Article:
Dosage: Tincture dosage is widely variable. Experiment with caution and consult references.


Making a Tincture From Fresh Plant Material

The best tinctures are made from fresh plants. These tinctures are so far superior to commercial tinctures made from dried plants that they almost appear to be different medicines!


Tincturing is amazingly simple:

  • Identify and pick the plant parts you desire to tincture.
  • Look through the plant material and discard any damaged parts.
  • Do not wash any part of the plant except roots, and those only when necessary.
  • Chop the plant material coarsely, except flowers and delicate plants.
  • Fill a jar to the top with the chopped plant material.
  • Then fill the jar to the top with 100 proof vodka, vinegar, or the spirit of your choice. (Yes, you can fill a jar to the top twice!)
  • Cap the jar tightly.
  • Label the jar with the name of the plant, the part of the plant used, the type of the spirit used, and the date. Example: Shepherd's Purse, the whole plant in flower, 100 proof vodka, 12 May 1985.
  • Top up the liquid level the next day. (The plant fairies come by and take a little taste of each new tincture.)
  • Allow plant and alcohol to mingle together for six weeks or more.
  • Decant the tincture and it is ready to use.


Making a Tincture From Dried Plant Material

Most dried plants are unsuitable for tincturing, with the exception of dried roots, resins, barks, and leathery leaves such as Rosemary, Uva Ursi, and Wintergreen. Powdered herbs are never suitable for tincturing.

The procedure is similar to making a tincture from fresh plants:

  • Put two ounces of dried root or bark in a pint jar.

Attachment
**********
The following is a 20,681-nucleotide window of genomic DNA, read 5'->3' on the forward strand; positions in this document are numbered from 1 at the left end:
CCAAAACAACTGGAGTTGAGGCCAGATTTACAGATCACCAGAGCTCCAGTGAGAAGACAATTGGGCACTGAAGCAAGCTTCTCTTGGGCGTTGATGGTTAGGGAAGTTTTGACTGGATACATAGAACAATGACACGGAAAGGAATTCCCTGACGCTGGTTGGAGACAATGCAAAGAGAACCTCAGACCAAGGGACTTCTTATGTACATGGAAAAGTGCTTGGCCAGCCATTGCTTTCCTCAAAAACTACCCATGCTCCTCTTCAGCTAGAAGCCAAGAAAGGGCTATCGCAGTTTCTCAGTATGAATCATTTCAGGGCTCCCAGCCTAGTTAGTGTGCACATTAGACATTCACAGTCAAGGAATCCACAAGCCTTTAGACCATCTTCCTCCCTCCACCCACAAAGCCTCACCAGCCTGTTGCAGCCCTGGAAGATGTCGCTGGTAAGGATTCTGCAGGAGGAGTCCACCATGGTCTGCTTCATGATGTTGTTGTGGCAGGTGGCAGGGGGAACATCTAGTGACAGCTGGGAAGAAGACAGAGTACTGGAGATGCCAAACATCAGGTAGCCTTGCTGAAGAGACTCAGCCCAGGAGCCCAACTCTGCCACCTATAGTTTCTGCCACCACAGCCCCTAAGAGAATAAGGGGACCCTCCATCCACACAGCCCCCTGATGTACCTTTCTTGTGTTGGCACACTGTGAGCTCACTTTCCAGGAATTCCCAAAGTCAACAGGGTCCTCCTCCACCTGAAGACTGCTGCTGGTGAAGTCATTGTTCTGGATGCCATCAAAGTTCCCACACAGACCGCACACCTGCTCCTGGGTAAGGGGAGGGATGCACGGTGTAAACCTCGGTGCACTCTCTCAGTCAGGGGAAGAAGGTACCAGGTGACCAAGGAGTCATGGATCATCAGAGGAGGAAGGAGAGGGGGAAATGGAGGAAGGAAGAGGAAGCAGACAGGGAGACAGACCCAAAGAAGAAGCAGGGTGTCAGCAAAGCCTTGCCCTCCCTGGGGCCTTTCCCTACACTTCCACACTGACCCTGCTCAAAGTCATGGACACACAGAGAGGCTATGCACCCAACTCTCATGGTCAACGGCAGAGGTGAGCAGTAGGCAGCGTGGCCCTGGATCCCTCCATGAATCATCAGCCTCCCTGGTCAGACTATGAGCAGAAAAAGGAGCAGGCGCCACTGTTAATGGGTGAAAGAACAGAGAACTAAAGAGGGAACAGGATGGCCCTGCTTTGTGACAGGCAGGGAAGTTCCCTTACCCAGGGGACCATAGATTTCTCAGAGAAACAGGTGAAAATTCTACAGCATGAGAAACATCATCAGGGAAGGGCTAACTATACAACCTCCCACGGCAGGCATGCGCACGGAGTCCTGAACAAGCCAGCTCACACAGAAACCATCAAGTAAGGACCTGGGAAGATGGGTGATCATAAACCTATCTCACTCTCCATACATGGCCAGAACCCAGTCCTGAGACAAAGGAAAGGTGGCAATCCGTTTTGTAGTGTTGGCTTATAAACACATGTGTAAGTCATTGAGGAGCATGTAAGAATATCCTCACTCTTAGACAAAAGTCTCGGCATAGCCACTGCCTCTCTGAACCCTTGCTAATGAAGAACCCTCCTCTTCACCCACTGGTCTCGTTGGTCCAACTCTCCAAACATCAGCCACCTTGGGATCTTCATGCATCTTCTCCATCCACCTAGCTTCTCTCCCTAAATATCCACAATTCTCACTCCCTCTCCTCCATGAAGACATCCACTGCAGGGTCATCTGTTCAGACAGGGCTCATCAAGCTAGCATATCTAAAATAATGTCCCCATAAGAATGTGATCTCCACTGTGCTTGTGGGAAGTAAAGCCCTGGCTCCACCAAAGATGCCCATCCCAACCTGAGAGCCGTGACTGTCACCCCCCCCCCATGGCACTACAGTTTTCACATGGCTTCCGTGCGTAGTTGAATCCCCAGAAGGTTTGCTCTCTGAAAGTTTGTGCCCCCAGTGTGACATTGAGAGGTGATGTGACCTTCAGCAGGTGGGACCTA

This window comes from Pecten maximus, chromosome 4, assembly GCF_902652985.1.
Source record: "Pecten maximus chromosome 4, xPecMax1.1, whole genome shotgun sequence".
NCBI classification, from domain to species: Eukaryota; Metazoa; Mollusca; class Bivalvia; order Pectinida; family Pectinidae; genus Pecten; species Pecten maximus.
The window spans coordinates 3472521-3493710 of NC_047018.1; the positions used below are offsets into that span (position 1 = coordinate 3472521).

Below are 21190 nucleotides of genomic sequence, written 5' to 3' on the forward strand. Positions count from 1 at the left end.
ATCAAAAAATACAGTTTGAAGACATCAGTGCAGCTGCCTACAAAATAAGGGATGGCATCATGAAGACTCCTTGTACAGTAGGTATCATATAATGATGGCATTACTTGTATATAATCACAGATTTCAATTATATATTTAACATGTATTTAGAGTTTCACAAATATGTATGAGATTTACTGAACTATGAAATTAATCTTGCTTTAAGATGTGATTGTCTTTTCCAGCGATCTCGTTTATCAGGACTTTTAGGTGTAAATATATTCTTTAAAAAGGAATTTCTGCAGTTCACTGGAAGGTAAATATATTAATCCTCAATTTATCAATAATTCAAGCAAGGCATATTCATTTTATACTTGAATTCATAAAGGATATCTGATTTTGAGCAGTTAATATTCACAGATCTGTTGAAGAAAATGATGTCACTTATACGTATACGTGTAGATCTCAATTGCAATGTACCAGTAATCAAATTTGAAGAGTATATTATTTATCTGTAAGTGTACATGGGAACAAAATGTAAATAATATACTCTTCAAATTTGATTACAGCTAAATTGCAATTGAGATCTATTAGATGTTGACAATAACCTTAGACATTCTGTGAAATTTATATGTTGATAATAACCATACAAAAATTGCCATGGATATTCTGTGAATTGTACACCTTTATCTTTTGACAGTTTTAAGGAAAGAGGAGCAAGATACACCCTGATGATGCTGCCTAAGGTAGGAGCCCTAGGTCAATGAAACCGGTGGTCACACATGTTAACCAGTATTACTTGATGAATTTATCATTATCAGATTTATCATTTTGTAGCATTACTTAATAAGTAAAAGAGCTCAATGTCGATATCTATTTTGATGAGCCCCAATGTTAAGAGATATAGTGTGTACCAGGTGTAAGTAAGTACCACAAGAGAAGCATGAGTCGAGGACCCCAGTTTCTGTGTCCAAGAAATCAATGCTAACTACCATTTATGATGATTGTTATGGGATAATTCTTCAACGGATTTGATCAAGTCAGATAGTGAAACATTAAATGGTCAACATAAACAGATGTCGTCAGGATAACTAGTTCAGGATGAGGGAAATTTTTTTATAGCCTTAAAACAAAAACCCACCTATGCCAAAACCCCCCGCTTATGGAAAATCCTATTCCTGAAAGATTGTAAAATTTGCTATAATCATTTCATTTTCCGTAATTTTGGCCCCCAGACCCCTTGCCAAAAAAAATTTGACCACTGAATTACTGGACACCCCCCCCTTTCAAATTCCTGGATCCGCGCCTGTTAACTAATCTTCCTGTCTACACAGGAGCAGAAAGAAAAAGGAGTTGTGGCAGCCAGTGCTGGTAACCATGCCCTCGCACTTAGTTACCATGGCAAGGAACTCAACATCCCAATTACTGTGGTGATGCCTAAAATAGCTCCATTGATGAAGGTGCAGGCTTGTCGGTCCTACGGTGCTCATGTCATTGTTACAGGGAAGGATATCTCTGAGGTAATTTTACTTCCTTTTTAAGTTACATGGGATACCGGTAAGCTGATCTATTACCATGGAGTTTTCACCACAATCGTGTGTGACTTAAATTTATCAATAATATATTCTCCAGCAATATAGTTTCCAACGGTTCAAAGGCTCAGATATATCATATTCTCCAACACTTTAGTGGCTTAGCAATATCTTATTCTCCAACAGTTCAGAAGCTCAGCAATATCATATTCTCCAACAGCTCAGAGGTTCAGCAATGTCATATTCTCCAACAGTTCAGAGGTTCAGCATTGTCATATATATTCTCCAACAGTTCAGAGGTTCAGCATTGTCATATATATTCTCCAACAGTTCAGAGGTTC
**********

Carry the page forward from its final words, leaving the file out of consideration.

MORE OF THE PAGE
• Add ten fluid ounces of 100 proof vodka or other spirit.
  • Cap well and label (plant, part, type of spirit, date.)
  • Watch the alcohol level closely for the first week and top it up as necessary. (Those fairies get very thirsty.)
  • Decant the tincture after six or more weeks.


Making a Vinegar Tincture

Vinegar tinctures are not very potent, don't last for as long as alcohol tinctures, and have an aggravating tendency to rust the lid onto the tincture bottle. A few medicinal herbs, such as Lobelia and Wintergreen, are commonly tinctured in vinegar. Many garden herbs, such as Tarragon, Oregano, Chives, and Rosemary, are put up in vinegar.

If you make full strength tinctures with these seasoning herbs, instead of the weak brews you've probably been making, you'll be thrilled with the marinades and salad dressings you'll be able to create.


Follow the above tincture instructions for fresh and dried plants, with these changes:

  • Fill your jar to the top with room temperature, not boiling, vinegar.
  • Use apple cider vinegar, wine vinegar (or wine), rice vinegar, etc., but no white vinegar.
  • Use cork or plastic to cap all your vinegar tinctures. A piece of waxed paper or plastic wrap between the jar and the metal lid is acceptable.
  • The usual dose of a medicinal vinegar tincture is one teaspoon per hundred pounds of body weight.
  • In cooking, use your vinegar tincture just as you would regular vinegar. Heavenly!


Tips for Making All Tinctures

Choose a jar that will be filled to the top by the plant material and the alcohol; if an empty "head space" is left, some of the plant material oxidizes and spoilage is more likely.